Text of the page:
Gail Sheehy, Vanity Fair's correspondent in the psyches of presidential candidates, has taken the measure of the Democratic Party's statistical front-runner: "Behind his tropism for the limelight, underneath all the braggadocio that is mistaken for arrogance, lies Jesse Louis Jackson's greatest longing in life -- the lust for legitimacy."
Because Jackson was born out of wedlock, this observation has layers of meaning. Sheehy's January profile, not astonishingly, sees the child as father to the man. "He was a big, clumsy boy, pigeon-toed, and he stuttered." He was forbidden to play with his half-brothers, the legitimate sons of his natural father, Noah Robinson. He felt shame.
"Those who suffer shame as children often cover it up with false superiority," Sheehy tells us. "A sense of shame drives some people to build an inflated self-image through the pursuit of fame or excessive amounts of money, hoping to convince themselves of their lovability." When Jackson leads his audiences in the I am somebody! chant, the cry is intensely personal.
Sounds plausible, though Jackson among presidential candidates is hardly unique in this respect; he's just black. Nobody asked, but Sheehy believes Jackson's undisciplined temperament makes him unsuited to be president. In the Oval Office he would be "a caged bird." More interesting is her suspicion that on some level he's not even interested. The public attention of the campaign trail, and not the office itself, she suggests, is what fulfills Jackson's deepest longing.
"The Power or the Glory?" also probes two of Jackson's most troubling relationships: with Martin Luther King Jr. and with half-brother Noah Robinson Jr., who is "currently involved in a black gangland murder investigation." This long essay follows a perceptive Gary Hart postmortem and a failed effort to understand what makes Michael Dukakis tick. Sheehy's acumen seems to be in direct proportion to the eccentricity of her subject.
Speaking of which, in the same issue, Peter Boyer presents Dan Rather at his most bizarre -- tightly wound, spacey, combustible and not long, it would seem, for his anchor desk. Vanity Fair has become the psychiatric couch of the rich and famous.
Coke Is It Did the CIA arrange for the feds to look the other way when planes returned from weapons runs to Central America carrying cocaine? This is one of the great unconfirmed suspicions of the Iran-contra affair, and a few dogged souls are still trying to assemble the evidence. Leslie Cockburn is one of them; her findings -- drawing on research conducted under the auspices of CBS News -- appear in Granta's latest issue (No. 22, undated).
Cockburn's sources are pilots who in 1984-86 were ferrying arms and ammunition to the contras under the distinct if undocumented impression that their operations had the blessing of Vice President Bush. According to one, the cocaine traffic was no afterthought to the supply program; drug profits "could buy much larger and better and more sophisticated weapons, and it was unaccounted-for cash." Another pilot reports that he was granted clearance in the dead of night to land his plane -- loaded with 25,000 pounds of marijuana -- at Homestead Air Force Base in Florida.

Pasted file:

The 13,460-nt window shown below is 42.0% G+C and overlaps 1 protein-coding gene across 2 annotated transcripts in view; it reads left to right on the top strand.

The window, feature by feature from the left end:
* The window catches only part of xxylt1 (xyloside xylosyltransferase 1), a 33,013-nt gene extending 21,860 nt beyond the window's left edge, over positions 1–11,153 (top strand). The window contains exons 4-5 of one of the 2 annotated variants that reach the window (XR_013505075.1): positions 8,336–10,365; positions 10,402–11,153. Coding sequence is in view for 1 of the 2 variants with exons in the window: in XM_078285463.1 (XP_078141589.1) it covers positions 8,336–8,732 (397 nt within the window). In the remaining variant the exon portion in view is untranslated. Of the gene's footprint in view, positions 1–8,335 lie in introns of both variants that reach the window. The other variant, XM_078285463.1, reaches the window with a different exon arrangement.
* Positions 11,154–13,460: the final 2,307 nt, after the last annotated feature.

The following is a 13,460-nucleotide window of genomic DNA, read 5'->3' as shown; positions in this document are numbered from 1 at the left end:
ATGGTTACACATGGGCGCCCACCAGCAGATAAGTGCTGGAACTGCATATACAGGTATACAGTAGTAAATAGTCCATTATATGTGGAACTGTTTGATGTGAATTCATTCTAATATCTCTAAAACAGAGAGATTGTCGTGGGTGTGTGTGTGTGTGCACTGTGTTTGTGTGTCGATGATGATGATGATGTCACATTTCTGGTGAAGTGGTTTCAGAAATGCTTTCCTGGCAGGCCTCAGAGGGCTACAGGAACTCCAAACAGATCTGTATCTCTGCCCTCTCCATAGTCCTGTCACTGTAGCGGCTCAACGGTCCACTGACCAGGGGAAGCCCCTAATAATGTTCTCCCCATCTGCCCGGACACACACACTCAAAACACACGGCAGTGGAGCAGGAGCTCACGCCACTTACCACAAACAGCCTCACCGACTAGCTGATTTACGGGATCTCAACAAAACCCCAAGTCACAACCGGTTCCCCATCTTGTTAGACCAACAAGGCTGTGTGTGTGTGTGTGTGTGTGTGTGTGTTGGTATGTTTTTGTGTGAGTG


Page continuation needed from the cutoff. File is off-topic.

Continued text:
Remarkable stuff if true, and not the usual fare of literary magazines. This issue of Granta also offers a charming novella by Hanif ("My Beautiful Laundrette") Kureishi and a chilling account by Wycliffe Kato, Idi Amin's civil aviation chief, of his hairsbreadth escape from torture and execution in the ex-dictator's Uganda.
The Last Word Another superb magazine with a literary patina is giving nonfiction prose the respect and space it deserves: Zyzzyva, a crisply designed quarterly of West Coast writing and art. Most provocative in the winter issue is an essay by anthropologist Clifford Geertz. In an excerpt from his next book, Geertz examines the plight of the modern ethnographer -- and, by inference, of other kinds of social observers, including journalists.
After "a few years, now and again, scuffling about with cattle herders or yam gardeners," he writes, the scholar returns to spend "a lifetime lecturing to classes and arguing with colleagues," all the while feeling "a pervasive nervousness about the whole business of claiming to explain enigmatical others." Today's deconstructionist academic fashions, which encourage self-doubt about the truth and meaning of words, only make matters worse.
Geertz ends with determined optimism that his discipline still has its place. "The next necessary thing," he writes, "is to enlarge the possibility of intelligible discourse between people quite different from one another in interest, outlook, wealth, and power, and yet contained in a world where, tumbled as they are into endless connection, it is increasingly difficult to get out of each other's way."
A second reason to own this issue: the extraordinary photographs of John Gutmann. The ones here, dating from the 1930s, are "homage to a master whose work continues to unfold," in editor Howard Junker's words. For a year's subscription, send $20 to Zyzzyva, 41 Sutter St., Suite 1400, San Francisco Calif. 94104.
Nouvelle Cuisine According to Food & Wine's January issue, cooking is going back to basics in 1988: "It has started to click in people's minds that it is more difficult to impress someone with a perfectly cooked piece of fish in a light vinaigrette than it is to stuff that same fish with a mousseline, entomb it in puff pastry and set it in a moat of two different-colored sauces." But surely the magazine will never take this indubitable truth to heart, for it is tantamount to a declaration of irrelevance.